You are here

Judges should ‘think twice’ before halting cross-examinations

Appeal judges warn that advocates may have better grasp of forensic realities

15 October 2012

Add comment

Judges should “think twice” before halting cross-examinations by advocates, particularly if they respond by standing their ground, Lord Justice Munby has said.

Munby LJ said judges, even in family cases, should stop “irrelevant or time-wasting” cross-examinations.

However, he said they should always bear in mind that, however carefully they have read the papers, counsel is “likely to have a better grasp of the inner forensic realities” of the case.

Munby LJ went on: “And a judge has to think twice if, as here, counsel’s reasons have obviously been carefully considered and are not just ‘off the cuff’.”

Delivering the leading judgment In the Matter of J [2012] EWCA Civ 1231, he congratulated counsel for “politely but firmly standing her ground and telling the recorder plainly that his ruling was preventing her putting her client’s case”.

Munby LJ added: “It is a pity that the recorder did not, even at that point, see any reason to change his mind.”

The court heard that Mr Recorder Bryan was sitting at Southend County Court, hearing an application by the mother of a nine-year-old boy for a sole residence order.

The mother represented herself and the father was represented by Martha Holmes of 1 King’s Bench Walk. The recorder ordered that the existing residence order should be discharged and the boy should reside with his mother.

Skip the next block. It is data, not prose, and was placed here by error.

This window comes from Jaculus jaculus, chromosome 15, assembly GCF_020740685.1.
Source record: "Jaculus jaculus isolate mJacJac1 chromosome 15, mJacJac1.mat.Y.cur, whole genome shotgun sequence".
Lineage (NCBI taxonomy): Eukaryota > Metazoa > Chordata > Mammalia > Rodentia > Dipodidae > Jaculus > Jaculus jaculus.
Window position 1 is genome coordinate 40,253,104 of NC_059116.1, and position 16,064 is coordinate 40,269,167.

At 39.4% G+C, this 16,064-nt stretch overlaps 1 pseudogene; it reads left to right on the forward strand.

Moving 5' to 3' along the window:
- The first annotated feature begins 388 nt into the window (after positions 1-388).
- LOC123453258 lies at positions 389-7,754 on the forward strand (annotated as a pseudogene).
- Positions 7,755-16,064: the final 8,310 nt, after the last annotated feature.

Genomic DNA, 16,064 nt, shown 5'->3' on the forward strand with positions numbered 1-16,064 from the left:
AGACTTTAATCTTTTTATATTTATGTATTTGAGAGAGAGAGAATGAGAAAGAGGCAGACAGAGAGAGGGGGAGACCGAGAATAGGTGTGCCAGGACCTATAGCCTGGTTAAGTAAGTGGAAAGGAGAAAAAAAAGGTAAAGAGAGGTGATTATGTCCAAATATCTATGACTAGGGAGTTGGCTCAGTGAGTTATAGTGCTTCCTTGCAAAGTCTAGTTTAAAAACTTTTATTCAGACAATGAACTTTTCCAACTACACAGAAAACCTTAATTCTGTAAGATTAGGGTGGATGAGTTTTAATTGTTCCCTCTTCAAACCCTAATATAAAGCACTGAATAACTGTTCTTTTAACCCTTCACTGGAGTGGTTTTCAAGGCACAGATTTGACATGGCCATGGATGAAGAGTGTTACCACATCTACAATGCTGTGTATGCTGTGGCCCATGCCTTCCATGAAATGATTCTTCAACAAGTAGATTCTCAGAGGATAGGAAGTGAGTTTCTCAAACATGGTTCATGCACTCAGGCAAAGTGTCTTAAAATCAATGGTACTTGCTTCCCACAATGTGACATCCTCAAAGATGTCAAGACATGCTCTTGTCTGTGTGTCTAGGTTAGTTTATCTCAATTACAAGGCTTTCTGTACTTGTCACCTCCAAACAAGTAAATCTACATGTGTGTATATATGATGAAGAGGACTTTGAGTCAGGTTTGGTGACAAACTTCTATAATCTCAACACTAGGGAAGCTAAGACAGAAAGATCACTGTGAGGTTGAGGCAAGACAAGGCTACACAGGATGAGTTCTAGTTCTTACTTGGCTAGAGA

The father appealed, arguing that the recorder had restricted questioning of the mother, preventing the father from putting his case.

According to a transcript of the hearing, at one point Recorder Bryan asked Holmes whether she wanted the witness to “rake over all her earlier concerns and worries” and advised her that the court wanted to “move forward rather than to linger”.

Holmes persisted, saying the mother was demanding a “vast reduction” in the level of contact. “I’m trying to get to the bottom of why she feels that is necessary.”

Recorder Bryan replied: “Well let me reassure you, you are not going to gain any mileage from this line of cross-examination and I am interested in looking forward and with that in mind do you have any further questions?”

Later, when Holmes said she would be hampered from putting her client’s cases if she could not explore the mother’s allegations, the recorder replied: “Well that may be but it seems to me we are where we are.”

Lord Justice Munby allowed the father’s appeal. Lord Justices Maurice Kay and Lewison agreed.

Categorised in:

Children Courts & Judiciary